Amid an accelerating economic meltdown, Greek banks are considering a “bail in” to remain solvent. According to the Financial Times, bank officials are planning to take 30% from any account with more than €8,000.
The Greek government already shut down huge portions of the country’s financial sector, and limited the amount Greek citizens can withdraw daily to an amount roughly equivalent to $66. Despite the measures, the banks say they are running out of cash – with only about €90 per citizen left to give out.
Greece defaulted on its obligations to the International Monetary Fund last week, and Prime Minister Alexis Tsipras held a referendum July 5 on whether or not the country will meet the demands of the IMF, the EU, and other creditors.
Tsipras urged the citizenry to reject the terms in strong language, saying ““[Our creditors’] proposals, which clearly violate the European rules and the basic rights to work, equality and dignity show that the purpose of some of the partners and institutions was not a viable agreement for all parties, but possibly the humiliation of an entire people.”
The Greeks overwhelmingly agreed with Tsipras, voting 62-38 to reject the EU proposals. In the wake of the vote, lead analysts at JP Morgan Chase told economic journalists at Zero Hedge that a withdrawal from the EU was more likely than not.
Following the vote, the Greek “bank holiday” was extended into this week. German financiers, some of the most powerful voices in the euro zone currently, have told the Greeks that their old offer is off the table, and Syriza, Tsipras’ political party, needs to come up with some firm solutions quickly, or else.
For its part, the European Central Bank (ECB) declared that the “haircut” of the bail ins must be increased following the vote, from 50% of deposits to 60%.
The US Department of Treasury has weighed in, urging the EU to come to accommodation with the Greeks, and Obama met with German Prime Minister Angela Merkel to discuss how to keep Greece in the Eurozone.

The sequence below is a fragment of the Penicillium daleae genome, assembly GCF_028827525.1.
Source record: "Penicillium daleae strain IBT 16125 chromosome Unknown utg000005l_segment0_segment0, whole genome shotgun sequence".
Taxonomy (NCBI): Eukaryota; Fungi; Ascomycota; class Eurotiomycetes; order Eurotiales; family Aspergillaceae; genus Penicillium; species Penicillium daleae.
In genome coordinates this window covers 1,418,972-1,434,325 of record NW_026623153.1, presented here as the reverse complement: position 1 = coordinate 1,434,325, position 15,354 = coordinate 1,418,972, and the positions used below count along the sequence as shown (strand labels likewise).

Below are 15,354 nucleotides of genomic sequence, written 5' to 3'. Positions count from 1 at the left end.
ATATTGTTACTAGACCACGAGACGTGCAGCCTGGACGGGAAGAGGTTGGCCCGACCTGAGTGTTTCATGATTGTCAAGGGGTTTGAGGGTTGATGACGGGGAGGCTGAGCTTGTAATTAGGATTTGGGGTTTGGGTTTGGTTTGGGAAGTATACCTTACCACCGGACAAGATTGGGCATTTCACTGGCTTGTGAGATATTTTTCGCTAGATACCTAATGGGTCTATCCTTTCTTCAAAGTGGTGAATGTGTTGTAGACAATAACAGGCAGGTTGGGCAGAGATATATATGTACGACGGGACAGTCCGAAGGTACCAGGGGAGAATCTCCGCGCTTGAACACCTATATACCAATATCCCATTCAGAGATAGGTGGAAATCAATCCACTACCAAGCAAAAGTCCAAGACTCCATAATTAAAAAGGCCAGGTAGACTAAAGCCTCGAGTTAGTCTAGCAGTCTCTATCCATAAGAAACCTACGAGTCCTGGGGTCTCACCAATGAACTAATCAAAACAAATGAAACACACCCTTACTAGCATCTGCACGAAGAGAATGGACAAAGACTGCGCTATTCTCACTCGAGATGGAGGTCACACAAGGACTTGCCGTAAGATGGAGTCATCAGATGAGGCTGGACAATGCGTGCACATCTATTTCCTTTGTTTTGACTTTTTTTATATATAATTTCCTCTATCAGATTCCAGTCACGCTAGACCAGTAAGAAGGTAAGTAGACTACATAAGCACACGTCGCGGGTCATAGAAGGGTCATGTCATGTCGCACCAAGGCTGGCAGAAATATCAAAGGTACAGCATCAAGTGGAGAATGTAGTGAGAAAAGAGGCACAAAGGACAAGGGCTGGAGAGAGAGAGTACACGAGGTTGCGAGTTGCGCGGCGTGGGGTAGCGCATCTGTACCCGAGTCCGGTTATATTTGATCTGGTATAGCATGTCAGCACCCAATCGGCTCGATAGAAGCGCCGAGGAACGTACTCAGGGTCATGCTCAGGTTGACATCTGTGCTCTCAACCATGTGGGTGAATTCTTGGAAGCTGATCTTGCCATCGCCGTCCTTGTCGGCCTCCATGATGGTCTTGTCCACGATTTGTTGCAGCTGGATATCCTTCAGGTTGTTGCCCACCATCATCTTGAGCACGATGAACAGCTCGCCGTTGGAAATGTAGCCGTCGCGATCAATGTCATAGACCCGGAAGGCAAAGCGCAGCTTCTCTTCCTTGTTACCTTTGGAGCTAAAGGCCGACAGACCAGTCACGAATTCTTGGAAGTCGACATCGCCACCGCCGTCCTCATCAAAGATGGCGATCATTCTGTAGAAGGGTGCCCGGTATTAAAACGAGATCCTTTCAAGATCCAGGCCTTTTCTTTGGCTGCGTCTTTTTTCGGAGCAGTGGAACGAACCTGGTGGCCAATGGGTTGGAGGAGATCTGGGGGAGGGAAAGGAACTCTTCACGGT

Meanwhile, the banks have no obligation to repay their clients. International financial law dictates that checking and savings accounts in a bank are legally the banks’ money. Technically, any deposit someone trusts to a bank makes them an unsecured creditor of that bank.
In point of fact, the IMF has stated an unambiguous right to take depositors’ money without repercussions. Bail ins are “a statutory power of a resolution authority (as opposed to contractual arrangements, such as contingent capital requirements) to restructure the liabilities of a distressed financial institution by writing down its unsecured debt and/or converting it to equity. The statutory bail-in power is intended to achieve a prompt recapitalization and restructuring of the distressed institution.”
So the confiscations that happened in Cyprus are not only perfectly legal everywhere in the world, there is no protection at all implied for the typical depositor.
Former Deputy Governor of the Bank of England Paul Tucker stated all the way back in 2005 that bail ins could happen in the USA “Today… and I mean today.”
The danger is real. According to economist Dr. Ellen Brown, JP Morgan Chase and Bank of America have combined derivatives assets in excess of the entire world’s GDP. Derivatives are commonly referred to as “hedging” investments, thought to decrease risk, but are in fact another form of monetary speculation like any other. When AIG imploded and had to be bailed out, a crash in its derivatives was the primary driver.
Now, Chase and Bank of America have mingled their derivative speculations with their depository operations as a matter of policy, meaning they are risking the money their customers trusted them with in a volatile market that spurred a major economic crisis only a few years back.
To its credit, the FDIC objected to these different arms of the banks being tied together, claiming that a decline in the derivatives market could bankrupt the FDIC itself, but the Federal Reserve endorsed the move.
So how can ordinary Americans protect themselves from the rapacious big banks?
Don’t let them have your money. Credit Unions operate under a different legal structure than banks, and are a good choice for many. Real Estate and physical commodities are other options. Stocks, bonds, or other “stakes” are not subject to unilateral action like bank deposits either.
The government doesn’t have to declare the banks too big to fail in the next crisis – the banks have already done it.